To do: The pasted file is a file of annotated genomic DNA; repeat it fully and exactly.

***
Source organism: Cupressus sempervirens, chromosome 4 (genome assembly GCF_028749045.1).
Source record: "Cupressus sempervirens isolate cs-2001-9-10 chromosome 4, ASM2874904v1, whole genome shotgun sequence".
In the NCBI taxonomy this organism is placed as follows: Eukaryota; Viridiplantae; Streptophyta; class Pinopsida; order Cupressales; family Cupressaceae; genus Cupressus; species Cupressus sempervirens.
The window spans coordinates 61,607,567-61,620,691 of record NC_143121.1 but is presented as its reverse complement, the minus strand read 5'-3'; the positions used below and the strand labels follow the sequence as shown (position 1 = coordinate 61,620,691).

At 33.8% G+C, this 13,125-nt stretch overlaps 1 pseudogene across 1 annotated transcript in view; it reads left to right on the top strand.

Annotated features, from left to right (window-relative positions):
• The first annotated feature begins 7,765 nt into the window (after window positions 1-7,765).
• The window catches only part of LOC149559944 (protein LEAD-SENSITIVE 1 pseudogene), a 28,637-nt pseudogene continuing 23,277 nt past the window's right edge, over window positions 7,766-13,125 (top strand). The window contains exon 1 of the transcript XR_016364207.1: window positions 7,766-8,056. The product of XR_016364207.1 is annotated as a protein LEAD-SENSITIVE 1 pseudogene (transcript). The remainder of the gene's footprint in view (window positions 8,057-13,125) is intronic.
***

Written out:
Source organism: Cupressus sempervirens, chromosome 4 (genome assembly GCF_028749045.1).
Source record: "Cupressus sempervirens isolate cs-2001-9-10 chromosome 4, ASM2874904v1, whole genome shotgun sequence".
In the NCBI taxonomy this organism is placed as follows: Eukaryota; Viridiplantae; Streptophyta; class Pinopsida; order Cupressales; family Cupressaceae; genus Cupressus; species Cupressus sempervirens.
The window spans coordinates 61,607,567-61,620,691 of record NC_143121.1 but is presented as its reverse complement, the minus strand read 5'-3'; the positions used below and the strand labels follow the sequence as shown (position 1 = coordinate 61,620,691).

At 33.8% G+C, this 13,125-nt stretch overlaps 1 pseudogene across 1 annotated transcript in view; it reads left to right on the top strand.

Annotated features, from left to right (window-relative positions):
• The first annotated feature begins 7,765 nt into the window (after window positions 1-7,765).
• The window catches only part of LOC149559944 (protein LEAD-SENSITIVE 1 pseudogene), a 28,637-nt pseudogene continuing 23,277 nt past the window's right edge, over window positions 7,766-13,125 (top strand). The window contains exon 1 of the transcript XR_016364207.1: window positions 7,766-8,056. The product of XR_016364207.1 is annotated as a protein LEAD-SENSITIVE 1 pseudogene (transcript). The remainder of the gene's footprint in view (window positions 8,057-13,125) is intronic.